A tale of two worlds

Carolyn Voisey by Carolyn Voisey Additional Needs

Carolyn Voisey

Carolyn Voisey

Mum to one incredible little dude, I work full time in higher education and have my own small business as a jewellery designer/creator. I love noth...

My family and I live between two worlds –the ‘normal’ world of day to day life, just the three of us.

We know our child is disabled, but here that’s what we’ve used to. Going out to familiar places as a family is the same, we feel secure and on home turf. My husband will tell you that I’ll speak to anybody and he isn’t wrong!

I adore my boy, he is gorgeous, brilliant and is worthy of being noticed, loved, and included.

And then there’s the Other world. It’s a world of abbreviations, meetings, and or collecting consultants/specialists like others may collect shells.

Its form filling, having to grit your teeth and put down on paper exactly what your beautiful child cannot do. For a family so focused on what he CAN do and IS doing, this cuts deeply.

Recently we had a team around the child (TAC) meeting; an afternoon of us discussing with Sam’s teachers, school nurse, disability social worker, OT, physio (and the rest) how to best support him and allow him to reach his full potential while ensuring that he is safe, healthy and happy.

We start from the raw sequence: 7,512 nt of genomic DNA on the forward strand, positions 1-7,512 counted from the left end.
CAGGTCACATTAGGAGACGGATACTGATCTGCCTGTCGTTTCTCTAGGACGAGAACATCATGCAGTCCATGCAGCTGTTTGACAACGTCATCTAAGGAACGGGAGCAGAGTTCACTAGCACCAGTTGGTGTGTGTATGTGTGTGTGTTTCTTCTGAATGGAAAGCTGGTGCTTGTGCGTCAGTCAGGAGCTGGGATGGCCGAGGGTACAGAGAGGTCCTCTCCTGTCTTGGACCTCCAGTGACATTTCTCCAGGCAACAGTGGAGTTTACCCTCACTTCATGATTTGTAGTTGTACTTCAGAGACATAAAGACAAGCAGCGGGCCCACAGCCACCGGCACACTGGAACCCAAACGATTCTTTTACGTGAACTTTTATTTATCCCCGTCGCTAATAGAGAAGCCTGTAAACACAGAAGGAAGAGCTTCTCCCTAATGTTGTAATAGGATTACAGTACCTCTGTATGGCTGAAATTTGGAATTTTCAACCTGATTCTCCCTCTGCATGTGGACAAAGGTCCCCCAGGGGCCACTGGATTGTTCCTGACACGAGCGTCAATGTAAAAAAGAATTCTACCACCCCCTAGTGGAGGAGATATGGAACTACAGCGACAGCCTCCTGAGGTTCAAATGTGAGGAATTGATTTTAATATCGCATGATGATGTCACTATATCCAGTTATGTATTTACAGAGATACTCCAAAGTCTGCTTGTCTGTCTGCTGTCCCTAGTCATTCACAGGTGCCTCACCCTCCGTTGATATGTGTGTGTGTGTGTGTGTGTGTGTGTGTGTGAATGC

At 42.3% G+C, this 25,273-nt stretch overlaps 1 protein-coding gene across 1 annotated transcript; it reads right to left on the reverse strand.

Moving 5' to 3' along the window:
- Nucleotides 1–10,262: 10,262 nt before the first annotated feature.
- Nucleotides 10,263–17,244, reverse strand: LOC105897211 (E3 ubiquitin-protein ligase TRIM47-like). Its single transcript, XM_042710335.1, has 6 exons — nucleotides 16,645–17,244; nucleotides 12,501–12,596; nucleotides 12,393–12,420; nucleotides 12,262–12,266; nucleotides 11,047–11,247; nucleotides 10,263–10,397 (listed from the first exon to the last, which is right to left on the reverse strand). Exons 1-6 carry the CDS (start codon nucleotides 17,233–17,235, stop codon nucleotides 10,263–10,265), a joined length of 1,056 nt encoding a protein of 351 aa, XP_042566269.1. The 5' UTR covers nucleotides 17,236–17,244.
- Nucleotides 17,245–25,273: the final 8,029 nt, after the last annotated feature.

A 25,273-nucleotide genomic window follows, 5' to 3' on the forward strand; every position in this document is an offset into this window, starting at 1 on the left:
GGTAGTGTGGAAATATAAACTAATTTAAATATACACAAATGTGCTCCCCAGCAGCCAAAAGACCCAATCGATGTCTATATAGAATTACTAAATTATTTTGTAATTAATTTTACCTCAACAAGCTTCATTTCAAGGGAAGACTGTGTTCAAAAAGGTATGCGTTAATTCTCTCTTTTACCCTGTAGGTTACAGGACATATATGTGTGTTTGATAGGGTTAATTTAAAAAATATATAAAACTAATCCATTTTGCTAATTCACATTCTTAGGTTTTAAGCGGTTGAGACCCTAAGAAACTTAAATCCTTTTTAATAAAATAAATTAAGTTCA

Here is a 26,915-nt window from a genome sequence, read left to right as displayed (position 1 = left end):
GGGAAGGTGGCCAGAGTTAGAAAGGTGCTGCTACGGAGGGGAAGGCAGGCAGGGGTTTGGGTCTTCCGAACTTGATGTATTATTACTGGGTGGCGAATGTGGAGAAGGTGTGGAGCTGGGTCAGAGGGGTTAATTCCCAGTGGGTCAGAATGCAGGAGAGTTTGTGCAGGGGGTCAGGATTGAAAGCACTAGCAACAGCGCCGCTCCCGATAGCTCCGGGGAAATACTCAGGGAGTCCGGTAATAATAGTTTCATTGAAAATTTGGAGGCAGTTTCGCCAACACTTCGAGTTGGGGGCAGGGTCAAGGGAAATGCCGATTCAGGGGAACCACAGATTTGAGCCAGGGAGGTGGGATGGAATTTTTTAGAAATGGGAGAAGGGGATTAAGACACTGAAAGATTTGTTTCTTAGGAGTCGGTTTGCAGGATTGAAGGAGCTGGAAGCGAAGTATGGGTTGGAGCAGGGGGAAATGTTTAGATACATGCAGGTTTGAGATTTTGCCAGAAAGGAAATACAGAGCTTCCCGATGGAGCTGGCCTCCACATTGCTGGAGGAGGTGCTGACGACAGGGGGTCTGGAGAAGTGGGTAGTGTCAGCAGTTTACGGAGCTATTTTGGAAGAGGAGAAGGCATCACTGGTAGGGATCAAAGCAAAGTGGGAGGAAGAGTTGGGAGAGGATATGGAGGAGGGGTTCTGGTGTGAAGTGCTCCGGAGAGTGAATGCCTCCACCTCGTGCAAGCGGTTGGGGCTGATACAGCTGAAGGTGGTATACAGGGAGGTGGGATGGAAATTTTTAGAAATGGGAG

While we are immensely lucky to have a team who genuinely love our boy and want to help him achieve, these meetings act like a sharp kick which shatters our fragile little bubble so carefully built around ourselves and which acts as our shield.

Now don’t get me wrong. I don’t live in blissful ignorance and am fully aware of his challenges, complexity and disabilities.

But when we’re at home or with friends and family, they don’t seem to matter.

He’s just our Sam. When faced with the cold reality that your beautiful child is one of the most severely disabled of children however, it is somewhat tough to keep it together and not fall apart.

Suddenly he isn’t just our baby; he’s a medically fragile, complex child and his prognosis is uncertain to put it politely.

We are not alone in this; its something I think every Special Needs parent can identify with.

Maintaining the balance is incredibly tiring, reacting immediately when the you-know-what hits the fan while maintaining that balance point is downright impossible at times.

So tonight, while the Dude and his Dad are snoring away softly in hospital (sleep study), I will be taking the chance to get to bed very early… with any luck I can replenish some of those reserves before it all starts over again tomorrow!


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